Intimate. Quiet. Deep. These are the words that spring to mind to describe Elizabeth Strout’s newest novel “My Name is Lucy Barton.” Her narrator Lucy, a writer with a husband and two young daughters at home, speaks to us from a hospital bed in New York City where she has spent many weeks one spring after an appendectomy brought on a raging infection. Aside from the drop-ins by nurses and technicians, Lucy has been alone for fear of contagion but also because of her husband’s dread of hospitals. Yet one day she awakens to find her mother, from whom she’s been estranged for many years, at her bedside.
My focus on the setting of a hospital and the circumstances of the story is important, because as Elizabeth Strout tells interviewers, it was a critical choice for her. “A crucible” she calls it, a place to withstand the heat of the emotional fires that lie below the present-day lives of the two. Strout plants another symbol in the story, the building Lucy stares at for hours from her window. For Lucy it was “the constellation of the magnificent Chrysler Building right beyond us that allowed us to speak in ways we never had before.”
Lucy is happy to have her mother nearby and is comforted as she talks about families they knew and the unfortunate things that happened to them—a neighbor who fell in love with one of her children’s teachers causing her husband and children to never again speak to her; Aunt Harriet whose husband went out to get cigarettes and never came back. Lucy tells her mother about her older friend Jeremy from her apartment building in New York who made her less lonely. “Lonely was the first flavor I had tasted in my life and it was always there…”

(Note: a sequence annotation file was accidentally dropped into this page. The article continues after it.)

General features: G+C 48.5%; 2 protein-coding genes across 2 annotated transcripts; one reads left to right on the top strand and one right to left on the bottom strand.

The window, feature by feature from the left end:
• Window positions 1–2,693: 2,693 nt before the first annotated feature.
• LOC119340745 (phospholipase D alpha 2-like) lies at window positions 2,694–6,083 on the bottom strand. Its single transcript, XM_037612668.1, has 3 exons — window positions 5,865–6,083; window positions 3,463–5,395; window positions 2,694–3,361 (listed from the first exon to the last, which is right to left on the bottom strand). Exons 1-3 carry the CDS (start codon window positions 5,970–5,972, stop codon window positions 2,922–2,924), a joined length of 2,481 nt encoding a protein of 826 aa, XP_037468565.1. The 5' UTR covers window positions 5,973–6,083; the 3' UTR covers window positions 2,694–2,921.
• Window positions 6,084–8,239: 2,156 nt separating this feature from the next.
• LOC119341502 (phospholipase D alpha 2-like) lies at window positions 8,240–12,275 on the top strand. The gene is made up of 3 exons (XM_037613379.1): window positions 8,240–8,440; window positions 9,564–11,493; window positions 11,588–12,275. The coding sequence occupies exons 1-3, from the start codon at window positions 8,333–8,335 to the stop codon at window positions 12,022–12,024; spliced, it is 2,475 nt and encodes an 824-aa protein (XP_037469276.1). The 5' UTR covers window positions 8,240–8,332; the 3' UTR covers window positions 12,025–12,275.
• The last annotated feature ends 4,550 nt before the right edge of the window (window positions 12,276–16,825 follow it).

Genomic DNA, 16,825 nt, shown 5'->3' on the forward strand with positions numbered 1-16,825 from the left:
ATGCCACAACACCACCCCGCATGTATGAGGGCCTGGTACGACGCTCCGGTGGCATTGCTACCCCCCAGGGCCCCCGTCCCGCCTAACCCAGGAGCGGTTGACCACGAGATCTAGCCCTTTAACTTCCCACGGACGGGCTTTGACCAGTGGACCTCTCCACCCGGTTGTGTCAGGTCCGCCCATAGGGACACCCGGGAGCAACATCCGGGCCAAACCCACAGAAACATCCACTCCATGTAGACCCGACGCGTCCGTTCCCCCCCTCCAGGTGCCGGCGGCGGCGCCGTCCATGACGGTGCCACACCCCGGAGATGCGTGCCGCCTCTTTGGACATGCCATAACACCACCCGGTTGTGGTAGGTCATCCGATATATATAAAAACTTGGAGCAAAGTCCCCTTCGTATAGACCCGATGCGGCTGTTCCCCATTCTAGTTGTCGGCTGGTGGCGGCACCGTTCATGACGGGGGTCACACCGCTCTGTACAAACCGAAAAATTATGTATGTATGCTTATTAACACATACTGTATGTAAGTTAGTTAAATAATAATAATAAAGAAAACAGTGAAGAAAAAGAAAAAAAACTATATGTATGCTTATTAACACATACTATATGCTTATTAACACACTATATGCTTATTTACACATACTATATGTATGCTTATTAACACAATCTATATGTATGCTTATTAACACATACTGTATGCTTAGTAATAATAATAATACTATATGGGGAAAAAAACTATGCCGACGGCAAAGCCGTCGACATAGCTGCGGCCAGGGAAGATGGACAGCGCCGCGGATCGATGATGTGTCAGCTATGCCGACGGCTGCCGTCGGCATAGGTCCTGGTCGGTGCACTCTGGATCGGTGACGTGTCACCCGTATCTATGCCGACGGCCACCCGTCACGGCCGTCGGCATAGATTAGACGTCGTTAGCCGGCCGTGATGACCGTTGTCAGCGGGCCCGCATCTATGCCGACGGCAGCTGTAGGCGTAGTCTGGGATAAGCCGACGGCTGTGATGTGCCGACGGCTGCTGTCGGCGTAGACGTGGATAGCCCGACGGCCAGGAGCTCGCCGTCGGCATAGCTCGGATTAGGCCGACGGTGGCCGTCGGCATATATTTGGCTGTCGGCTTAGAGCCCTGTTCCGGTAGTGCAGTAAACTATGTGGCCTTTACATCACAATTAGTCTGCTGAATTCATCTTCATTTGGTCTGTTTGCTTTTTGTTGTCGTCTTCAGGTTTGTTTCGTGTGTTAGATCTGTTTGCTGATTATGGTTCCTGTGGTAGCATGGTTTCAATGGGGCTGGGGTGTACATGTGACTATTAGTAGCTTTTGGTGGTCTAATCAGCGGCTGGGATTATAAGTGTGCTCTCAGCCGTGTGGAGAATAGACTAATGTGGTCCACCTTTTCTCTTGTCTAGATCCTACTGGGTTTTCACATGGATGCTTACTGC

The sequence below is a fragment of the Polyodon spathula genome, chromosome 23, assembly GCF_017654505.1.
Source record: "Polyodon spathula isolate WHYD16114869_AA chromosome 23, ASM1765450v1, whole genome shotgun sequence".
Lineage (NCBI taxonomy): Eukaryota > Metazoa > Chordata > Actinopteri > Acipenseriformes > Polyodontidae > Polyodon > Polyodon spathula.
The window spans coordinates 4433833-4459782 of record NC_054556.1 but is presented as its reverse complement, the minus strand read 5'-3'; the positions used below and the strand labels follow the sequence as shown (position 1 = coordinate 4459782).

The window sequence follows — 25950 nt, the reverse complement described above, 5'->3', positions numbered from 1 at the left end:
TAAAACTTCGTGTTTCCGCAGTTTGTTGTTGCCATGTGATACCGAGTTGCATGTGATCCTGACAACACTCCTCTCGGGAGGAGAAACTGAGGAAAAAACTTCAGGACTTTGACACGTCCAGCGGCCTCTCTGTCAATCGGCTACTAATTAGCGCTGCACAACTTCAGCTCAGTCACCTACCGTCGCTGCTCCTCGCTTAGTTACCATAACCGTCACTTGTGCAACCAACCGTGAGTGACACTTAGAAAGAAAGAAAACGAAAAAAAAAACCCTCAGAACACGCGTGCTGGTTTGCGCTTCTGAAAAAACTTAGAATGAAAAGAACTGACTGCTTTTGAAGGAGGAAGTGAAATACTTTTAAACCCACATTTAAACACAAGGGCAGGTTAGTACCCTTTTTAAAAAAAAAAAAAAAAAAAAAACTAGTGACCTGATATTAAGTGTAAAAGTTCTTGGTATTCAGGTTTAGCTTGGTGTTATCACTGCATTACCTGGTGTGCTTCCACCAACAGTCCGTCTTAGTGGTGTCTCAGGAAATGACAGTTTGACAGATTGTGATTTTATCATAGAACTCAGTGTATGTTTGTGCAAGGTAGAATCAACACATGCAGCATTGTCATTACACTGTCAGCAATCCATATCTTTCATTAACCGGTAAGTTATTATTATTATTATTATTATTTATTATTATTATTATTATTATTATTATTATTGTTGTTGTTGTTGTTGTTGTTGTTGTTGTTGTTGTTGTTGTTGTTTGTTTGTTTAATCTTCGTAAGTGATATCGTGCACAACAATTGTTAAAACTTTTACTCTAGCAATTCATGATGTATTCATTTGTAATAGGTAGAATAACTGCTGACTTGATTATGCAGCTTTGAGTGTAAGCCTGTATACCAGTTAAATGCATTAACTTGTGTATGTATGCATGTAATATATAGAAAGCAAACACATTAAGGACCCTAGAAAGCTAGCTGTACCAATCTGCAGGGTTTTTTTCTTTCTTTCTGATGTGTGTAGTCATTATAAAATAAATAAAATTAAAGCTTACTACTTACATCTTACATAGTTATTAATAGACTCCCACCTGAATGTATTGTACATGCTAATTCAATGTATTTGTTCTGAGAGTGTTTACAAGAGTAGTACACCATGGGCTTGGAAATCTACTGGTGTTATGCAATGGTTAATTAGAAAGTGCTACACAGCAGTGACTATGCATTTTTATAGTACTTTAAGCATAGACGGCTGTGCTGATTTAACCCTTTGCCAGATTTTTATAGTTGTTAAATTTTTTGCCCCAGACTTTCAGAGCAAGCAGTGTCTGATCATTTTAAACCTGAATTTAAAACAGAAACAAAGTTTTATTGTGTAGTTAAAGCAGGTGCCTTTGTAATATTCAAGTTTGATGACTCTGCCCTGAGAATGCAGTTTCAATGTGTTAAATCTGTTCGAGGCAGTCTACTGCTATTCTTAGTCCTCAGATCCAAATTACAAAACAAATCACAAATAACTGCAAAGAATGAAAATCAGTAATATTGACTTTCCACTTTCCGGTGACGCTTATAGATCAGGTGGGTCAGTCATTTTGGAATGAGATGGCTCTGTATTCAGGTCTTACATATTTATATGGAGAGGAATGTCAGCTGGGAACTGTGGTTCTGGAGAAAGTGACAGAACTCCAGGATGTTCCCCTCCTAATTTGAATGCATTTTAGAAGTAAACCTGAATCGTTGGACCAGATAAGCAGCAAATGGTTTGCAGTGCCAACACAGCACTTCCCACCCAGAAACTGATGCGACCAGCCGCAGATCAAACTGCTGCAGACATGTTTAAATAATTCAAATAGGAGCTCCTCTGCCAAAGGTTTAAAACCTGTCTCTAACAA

Lucy revels in the care and kindness of her doctor who visits regularly while her mother is there, and he watches the two interact. When examining her as she prepares to leave the hospital, he tells her, “The scar is healing nicely,” and we readers understand. And years afterwards, the time she spent in the hospital with her mother becomes the subject of her writing.
There is no barrage of family secrets spilling out. Strout is too gifted to let that happen. Instead she gently plants things that suggest a depth to the darkness in Lucy’s impoverished childhood that she never fully reveals—a grown brother, “not slow” according to Lucy’s mother, who sleeps with pigs about to be slaughtered; a brown snake with young Lucy who’s been locked in the back of a truck.
It is the strong and delicate writing of this affecting short work that makes it stay with me long after putting it down.